Expectations always arise when new material is published by Saunders, a former geophysical prospector, roofer, doorman, and technical writer born in Amarillo, Texas, and raised in Oak Forest, Illinois. Books such as Lincoln in the Bardo and Tenth of December are among the best of the century. On April 13 at 7:00, Saunders will speak with editor, translator, author, and n+1 founding editor Keith Gessen (All the Sad Young Literary Men, A Terrible Country) in a live conversation hosted by the National Arts Club, focusing on A Swim in a Pond in the Rain, which was inspired by the MFA class Saunders has been teaching at Syracuse for twenty years on the Russian short story; the book is structured around works by Chekhov, Turgenev, Tolstoy, and Gogol as Saunders ponders reading and writing. “Now your mind is not so blank. How has the state of your mind changed?” he asks. “If we were sitting together in a classroom, which I wish we were, you could tell me. Instead, I’ll ask you to sit quietly a bit and compare those two states of mind: the blank, receptive state your mind was in before you started to read and the one it’s in now.” Admission to the talk is free with advance RSVP.
Who: Jacob Storms
What: One-man show about Tennessee Williams
Where: the cell theatre, 338 West 23rd St.
When: April 11 - June 27, $20, 6:00 or 7:00
Why: In 2017, Jacob Storms won the United Solo Award for Best One-Man Show at the United Solo festival for Tennessee Rising: The Dawn of Tennessee Williams; the play, which explores the formative years between 1939 and 1945 just prior to when the career of Mississippi native Thomas Lanier Williams III exploded, continued to develop as it was presented at the 2018 Tennessee Williams Festival St. Louis, and it was scheduled to open in March 2020 at the Beaubourg Theatre in New Orleans before the Covid-19 crisis shuttered venues across the country and around the world. But with theaters in New York City now opening up, Storms (Red Oaks, I Am My Own Wife) is bringing the show to the cell on West Twenty-Third St., where it will run on select Sundays through June 27. Directed by Alan Cumming, the seventy-five-minute production will be performed in the open air to a limited, socially distanced, and masked audience of eighteen. Tickets are $20 and are likely to go fast.
Over the past year, we’ve all had to deal with grief and healing in unique and unusual ways, not being able to see ill love ones, attending Zoom funerals, and following national and international death counts as a result of the coronavirus pandemic. Physical, psychological, and emotional distance has created space between us like never before, particularly for those of us facing loss. Writer, actor, comedian, journalist, documentarian, podcast producer, and musician Julie Piñero shares her painful personal tragedy in her online immersive one-woman show, Delejos (from afar), which continues with live Zoom presentations April 11, 17, and 22.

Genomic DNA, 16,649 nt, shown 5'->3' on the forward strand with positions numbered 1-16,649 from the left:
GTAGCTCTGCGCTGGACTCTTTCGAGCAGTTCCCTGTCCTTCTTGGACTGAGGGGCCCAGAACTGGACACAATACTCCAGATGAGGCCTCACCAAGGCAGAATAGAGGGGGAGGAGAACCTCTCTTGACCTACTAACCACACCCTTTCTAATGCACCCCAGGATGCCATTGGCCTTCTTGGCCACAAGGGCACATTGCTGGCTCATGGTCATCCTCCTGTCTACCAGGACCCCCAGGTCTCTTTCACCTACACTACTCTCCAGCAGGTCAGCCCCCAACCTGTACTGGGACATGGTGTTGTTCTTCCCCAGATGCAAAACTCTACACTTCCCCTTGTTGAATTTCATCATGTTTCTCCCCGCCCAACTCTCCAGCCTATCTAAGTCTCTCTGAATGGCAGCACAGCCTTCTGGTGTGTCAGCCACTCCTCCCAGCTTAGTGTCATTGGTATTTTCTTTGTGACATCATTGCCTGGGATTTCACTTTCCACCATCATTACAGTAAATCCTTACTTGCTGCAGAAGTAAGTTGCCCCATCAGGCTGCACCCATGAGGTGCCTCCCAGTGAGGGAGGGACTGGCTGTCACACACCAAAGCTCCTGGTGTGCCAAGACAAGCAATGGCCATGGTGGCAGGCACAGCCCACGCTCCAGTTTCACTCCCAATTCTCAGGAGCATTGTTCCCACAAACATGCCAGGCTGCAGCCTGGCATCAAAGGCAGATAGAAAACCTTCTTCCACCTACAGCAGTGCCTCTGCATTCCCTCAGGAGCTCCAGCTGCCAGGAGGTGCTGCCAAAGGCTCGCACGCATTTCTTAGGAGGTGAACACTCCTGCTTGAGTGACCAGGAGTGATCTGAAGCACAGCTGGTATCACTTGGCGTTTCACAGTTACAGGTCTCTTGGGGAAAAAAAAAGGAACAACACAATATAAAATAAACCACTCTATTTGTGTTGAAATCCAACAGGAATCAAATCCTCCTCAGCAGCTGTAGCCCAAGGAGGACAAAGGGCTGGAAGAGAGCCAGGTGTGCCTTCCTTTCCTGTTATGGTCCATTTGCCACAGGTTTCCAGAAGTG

Broadcasting from a friend’s basement, Piñero explores her brief but passionate relationship with VR video game designer Jose Zambrano, who was working on a new project, “Delejos,” when a horrific event landed him in the hospital in serious condition. Piñero describes their love and celebrates her partner through drawings, family photos, Instagram posts, texts, punch lines, and song while discussing Carlos Santana, freezer dildos, Haruki Murakami’s Norwegian Wood, Mihaly Csikszentmihalyi’s flow theory, Rick and Morty, an upstate treehouse, and the meaning of the word “saperoco.” She also tries to find her own identity amid her anguish.
“I wonder if he exists in this hybrid reality between this one and the ones he creates because it all seems to build to his newest project, ‘Delejos,’” she says. “He tells me about it on our first date. In the game he sends players on a journey to connect to something they love from afar. It’s a work in progress, but it’s unclear where he ends and where the game begins, because here in the real world he takes these little words from Venezuela and stitches across his T-shirts, and when I ask him what the word means it’s like I watch him cross the ocean to visit the place where he heard it first.”
Piñero takes us to some of those places, incorporating DIY virtual reality by occasionally asking the audience members — it’s up to you whether you want your camera on, although it is encouraged in order to build a tighter online community — to close their eyes and imagine a scene she lays out in detail. Those are powerful moments that stretch your imagination and put you in the middle of the story, which delves into grief and connection, magical realism, Latinx identity and vulnerability, and creativity in times of crisis. “His art doesn’t need a canvas,” Piñero says of Zambrano. Neither does hers, which comes together for a fascinating, and hopeful, finale.